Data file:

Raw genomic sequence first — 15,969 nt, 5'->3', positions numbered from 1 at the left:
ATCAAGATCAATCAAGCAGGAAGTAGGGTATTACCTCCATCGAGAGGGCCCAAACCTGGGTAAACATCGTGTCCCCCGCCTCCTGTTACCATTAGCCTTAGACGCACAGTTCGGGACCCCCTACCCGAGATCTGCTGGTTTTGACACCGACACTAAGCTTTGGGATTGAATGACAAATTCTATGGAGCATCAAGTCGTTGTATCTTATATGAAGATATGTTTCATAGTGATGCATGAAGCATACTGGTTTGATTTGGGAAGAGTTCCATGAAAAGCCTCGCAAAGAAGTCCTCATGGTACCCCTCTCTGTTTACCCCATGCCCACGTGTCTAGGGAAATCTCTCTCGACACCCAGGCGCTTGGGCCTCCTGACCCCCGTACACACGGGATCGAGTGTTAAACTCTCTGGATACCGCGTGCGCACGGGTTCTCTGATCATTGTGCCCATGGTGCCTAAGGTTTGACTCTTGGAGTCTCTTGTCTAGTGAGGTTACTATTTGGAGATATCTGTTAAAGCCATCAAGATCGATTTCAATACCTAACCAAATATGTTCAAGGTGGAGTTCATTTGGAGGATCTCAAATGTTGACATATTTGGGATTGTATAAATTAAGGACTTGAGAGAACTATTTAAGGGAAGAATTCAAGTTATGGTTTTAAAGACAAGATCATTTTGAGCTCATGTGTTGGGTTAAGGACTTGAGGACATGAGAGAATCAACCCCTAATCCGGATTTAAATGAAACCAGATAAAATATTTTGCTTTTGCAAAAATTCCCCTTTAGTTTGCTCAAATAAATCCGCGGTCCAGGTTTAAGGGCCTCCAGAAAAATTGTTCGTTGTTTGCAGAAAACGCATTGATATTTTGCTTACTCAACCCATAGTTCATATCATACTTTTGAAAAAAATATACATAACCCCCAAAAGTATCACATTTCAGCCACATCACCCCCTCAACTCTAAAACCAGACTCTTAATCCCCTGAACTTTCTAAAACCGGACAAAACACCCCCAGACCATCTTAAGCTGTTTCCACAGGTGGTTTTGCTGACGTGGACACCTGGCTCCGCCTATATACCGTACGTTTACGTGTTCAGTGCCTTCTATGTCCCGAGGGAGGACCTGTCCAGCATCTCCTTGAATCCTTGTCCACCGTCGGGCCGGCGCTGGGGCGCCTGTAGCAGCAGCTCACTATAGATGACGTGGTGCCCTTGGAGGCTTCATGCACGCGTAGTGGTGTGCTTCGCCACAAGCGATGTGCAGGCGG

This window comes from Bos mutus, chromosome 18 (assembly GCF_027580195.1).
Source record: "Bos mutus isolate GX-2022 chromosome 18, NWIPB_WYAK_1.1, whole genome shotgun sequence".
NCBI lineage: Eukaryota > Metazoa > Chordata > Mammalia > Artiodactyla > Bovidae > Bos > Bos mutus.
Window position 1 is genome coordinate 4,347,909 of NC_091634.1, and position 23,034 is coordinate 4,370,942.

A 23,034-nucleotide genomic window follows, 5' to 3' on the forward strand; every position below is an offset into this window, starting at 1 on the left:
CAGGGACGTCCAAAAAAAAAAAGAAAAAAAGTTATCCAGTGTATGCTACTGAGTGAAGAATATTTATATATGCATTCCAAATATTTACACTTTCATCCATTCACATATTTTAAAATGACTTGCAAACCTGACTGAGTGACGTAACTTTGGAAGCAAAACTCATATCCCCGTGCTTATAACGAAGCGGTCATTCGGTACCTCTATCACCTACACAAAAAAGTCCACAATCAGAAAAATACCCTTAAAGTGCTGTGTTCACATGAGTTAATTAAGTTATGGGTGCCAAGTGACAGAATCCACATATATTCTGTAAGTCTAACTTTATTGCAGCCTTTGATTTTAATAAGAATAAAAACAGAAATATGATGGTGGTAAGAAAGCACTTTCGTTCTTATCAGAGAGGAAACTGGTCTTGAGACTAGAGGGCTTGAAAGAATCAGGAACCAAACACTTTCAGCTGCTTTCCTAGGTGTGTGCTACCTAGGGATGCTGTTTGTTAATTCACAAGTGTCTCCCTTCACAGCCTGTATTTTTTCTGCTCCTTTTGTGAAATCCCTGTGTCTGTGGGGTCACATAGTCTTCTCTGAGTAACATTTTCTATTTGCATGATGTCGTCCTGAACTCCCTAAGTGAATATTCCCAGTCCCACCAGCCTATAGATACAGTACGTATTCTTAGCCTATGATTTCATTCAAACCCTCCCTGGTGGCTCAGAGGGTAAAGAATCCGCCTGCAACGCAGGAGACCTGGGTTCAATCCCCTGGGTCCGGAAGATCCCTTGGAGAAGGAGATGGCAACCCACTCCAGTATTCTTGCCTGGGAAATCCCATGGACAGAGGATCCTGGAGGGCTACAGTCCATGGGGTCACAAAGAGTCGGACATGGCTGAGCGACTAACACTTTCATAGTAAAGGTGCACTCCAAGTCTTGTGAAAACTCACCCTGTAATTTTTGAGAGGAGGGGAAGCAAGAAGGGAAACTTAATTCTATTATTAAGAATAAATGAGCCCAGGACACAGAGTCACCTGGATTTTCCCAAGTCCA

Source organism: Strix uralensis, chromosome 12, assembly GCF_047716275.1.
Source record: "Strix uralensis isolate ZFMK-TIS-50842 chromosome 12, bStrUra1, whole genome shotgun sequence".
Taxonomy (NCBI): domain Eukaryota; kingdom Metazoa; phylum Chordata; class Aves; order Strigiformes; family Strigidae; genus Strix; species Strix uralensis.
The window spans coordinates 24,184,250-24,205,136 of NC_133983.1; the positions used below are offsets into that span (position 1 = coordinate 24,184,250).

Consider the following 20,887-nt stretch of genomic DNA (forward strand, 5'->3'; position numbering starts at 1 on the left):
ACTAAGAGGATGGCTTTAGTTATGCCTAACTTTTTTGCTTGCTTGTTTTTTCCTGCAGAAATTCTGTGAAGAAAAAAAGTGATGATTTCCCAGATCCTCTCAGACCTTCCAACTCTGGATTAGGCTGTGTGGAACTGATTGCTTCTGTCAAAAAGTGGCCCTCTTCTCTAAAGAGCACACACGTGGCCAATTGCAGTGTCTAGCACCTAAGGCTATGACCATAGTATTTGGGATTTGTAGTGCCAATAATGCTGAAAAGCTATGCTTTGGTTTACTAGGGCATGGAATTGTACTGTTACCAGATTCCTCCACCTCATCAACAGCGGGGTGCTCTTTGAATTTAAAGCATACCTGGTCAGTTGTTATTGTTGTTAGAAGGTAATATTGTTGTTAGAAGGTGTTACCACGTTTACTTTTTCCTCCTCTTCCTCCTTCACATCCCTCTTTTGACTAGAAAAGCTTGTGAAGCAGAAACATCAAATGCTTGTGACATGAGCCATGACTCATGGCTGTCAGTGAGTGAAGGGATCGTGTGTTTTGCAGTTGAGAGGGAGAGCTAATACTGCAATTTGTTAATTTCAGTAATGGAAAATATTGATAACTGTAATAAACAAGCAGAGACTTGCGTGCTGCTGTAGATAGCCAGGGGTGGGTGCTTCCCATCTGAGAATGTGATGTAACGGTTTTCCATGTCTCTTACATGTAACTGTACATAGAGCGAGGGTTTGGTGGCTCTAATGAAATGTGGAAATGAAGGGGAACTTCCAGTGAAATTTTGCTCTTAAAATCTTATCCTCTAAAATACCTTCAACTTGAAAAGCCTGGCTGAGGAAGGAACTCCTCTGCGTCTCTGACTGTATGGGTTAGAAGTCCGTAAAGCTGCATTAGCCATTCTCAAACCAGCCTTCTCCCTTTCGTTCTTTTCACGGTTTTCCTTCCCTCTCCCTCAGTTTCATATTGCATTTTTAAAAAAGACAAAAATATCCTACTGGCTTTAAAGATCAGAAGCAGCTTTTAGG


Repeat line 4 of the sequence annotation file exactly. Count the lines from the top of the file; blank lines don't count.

Source record: "Bos mutus isolate GX-2022 chromosome 18, NWIPB_WYAK_1.1, whole genome shotgun sequence".